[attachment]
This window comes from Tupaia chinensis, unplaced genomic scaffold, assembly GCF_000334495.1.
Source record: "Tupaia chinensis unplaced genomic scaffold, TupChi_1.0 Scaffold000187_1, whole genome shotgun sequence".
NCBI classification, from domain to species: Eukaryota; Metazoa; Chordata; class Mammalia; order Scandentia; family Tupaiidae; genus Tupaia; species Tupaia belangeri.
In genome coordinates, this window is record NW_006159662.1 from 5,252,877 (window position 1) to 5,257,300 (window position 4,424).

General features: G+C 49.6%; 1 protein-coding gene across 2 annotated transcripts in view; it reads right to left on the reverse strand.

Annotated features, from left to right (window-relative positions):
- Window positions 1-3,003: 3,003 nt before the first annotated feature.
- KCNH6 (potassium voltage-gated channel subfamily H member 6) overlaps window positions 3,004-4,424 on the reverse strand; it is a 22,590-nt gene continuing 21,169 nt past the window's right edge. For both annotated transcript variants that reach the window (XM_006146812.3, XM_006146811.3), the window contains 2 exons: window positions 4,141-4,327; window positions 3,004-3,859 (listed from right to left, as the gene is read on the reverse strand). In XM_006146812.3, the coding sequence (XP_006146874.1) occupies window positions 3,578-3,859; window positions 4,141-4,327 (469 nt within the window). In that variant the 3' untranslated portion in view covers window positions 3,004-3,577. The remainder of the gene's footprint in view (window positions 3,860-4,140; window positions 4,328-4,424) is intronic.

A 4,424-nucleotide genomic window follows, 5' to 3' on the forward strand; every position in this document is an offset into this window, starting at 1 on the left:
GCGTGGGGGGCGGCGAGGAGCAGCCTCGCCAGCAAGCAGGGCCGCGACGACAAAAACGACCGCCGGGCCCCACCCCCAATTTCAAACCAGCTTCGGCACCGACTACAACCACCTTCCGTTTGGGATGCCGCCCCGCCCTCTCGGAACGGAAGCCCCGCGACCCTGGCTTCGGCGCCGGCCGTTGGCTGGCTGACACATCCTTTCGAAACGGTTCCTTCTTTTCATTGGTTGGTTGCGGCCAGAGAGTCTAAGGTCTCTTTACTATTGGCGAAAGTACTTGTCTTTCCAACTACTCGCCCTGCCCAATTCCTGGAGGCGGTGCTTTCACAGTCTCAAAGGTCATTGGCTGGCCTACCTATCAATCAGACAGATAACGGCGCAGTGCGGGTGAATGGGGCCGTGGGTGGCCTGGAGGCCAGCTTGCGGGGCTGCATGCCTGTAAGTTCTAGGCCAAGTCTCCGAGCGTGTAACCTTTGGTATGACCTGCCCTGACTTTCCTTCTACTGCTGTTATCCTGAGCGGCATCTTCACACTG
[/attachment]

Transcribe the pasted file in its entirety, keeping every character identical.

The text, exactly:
This window comes from Tupaia chinensis, unplaced genomic scaffold, assembly GCF_000334495.1.
Source record: "Tupaia chinensis unplaced genomic scaffold, TupChi_1.0 Scaffold000187_1, whole genome shotgun sequence".
NCBI classification, from domain to species: Eukaryota; Metazoa; Chordata; class Mammalia; order Scandentia; family Tupaiidae; genus Tupaia; species Tupaia belangeri.
In genome coordinates, this window is record NW_006159662.1 from 5,252,877 (window position 1) to 5,257,300 (window position 4,424).

General features: G+C 49.6%; 1 protein-coding gene across 2 annotated transcripts in view; it reads right to left on the reverse strand.

Annotated features, from left to right (window-relative positions):
- Window positions 1-3,003: 3,003 nt before the first annotated feature.
- KCNH6 (potassium voltage-gated channel subfamily H member 6) overlaps window positions 3,004-4,424 on the reverse strand; it is a 22,590-nt gene continuing 21,169 nt past the window's right edge. For both annotated transcript variants that reach the window (XM_006146812.3, XM_006146811.3), the window contains 2 exons: window positions 4,141-4,327; window positions 3,004-3,859 (listed from right to left, as the gene is read on the reverse strand). In XM_006146812.3, the coding sequence (XP_006146874.1) occupies window positions 3,578-3,859; window positions 4,141-4,327 (469 nt within the window). In that variant the 3' untranslated portion in view covers window positions 3,004-3,577. The remainder of the gene's footprint in view (window positions 3,860-4,140; window positions 4,328-4,424) is intronic.

A 4,424-nucleotide genomic window follows, 5' to 3' on the forward strand; every position in this document is an offset into this window, starting at 1 on the left:
GCGTGGGGGGCGGCGAGGAGCAGCCTCGCCAGCAAGCAGGGCCGCGACGACAAAAACGACCGCCGGGCCCCACCCCCAATTTCAAACCAGCTTCGGCACCGACTACAACCACCTTCCGTTTGGGATGCCGCCCCGCCCTCTCGGAACGGAAGCCCCGCGACCCTGGCTTCGGCGCCGGCCGTTGGCTGGCTGACACATCCTTTCGAAACGGTTCCTTCTTTTCATTGGTTGGTTGCGGCCAGAGAGTCTAAGGTCTCTTTACTATTGGCGAAAGTACTTGTCTTTCCAACTACTCGCCCTGCCCAATTCCTGGAGGCGGTGCTTTCACAGTCTCAAAGGTCATTGGCTGGCCTACCTATCAATCAGACAGATAACGGCGCAGTGCGGGTGAATGGGGCCGTGGGTGGCCTGGAGGCCAGCTTGCGGGGCTGCATGCCTGTAAGTTCTAGGCCAAGTCTCCGAGCGTGTAACCTTTGGTATGACCTGCCCTGACTTTCCTTCTACTGCTGTTATCCTGAGCGGCATCTTCACACTG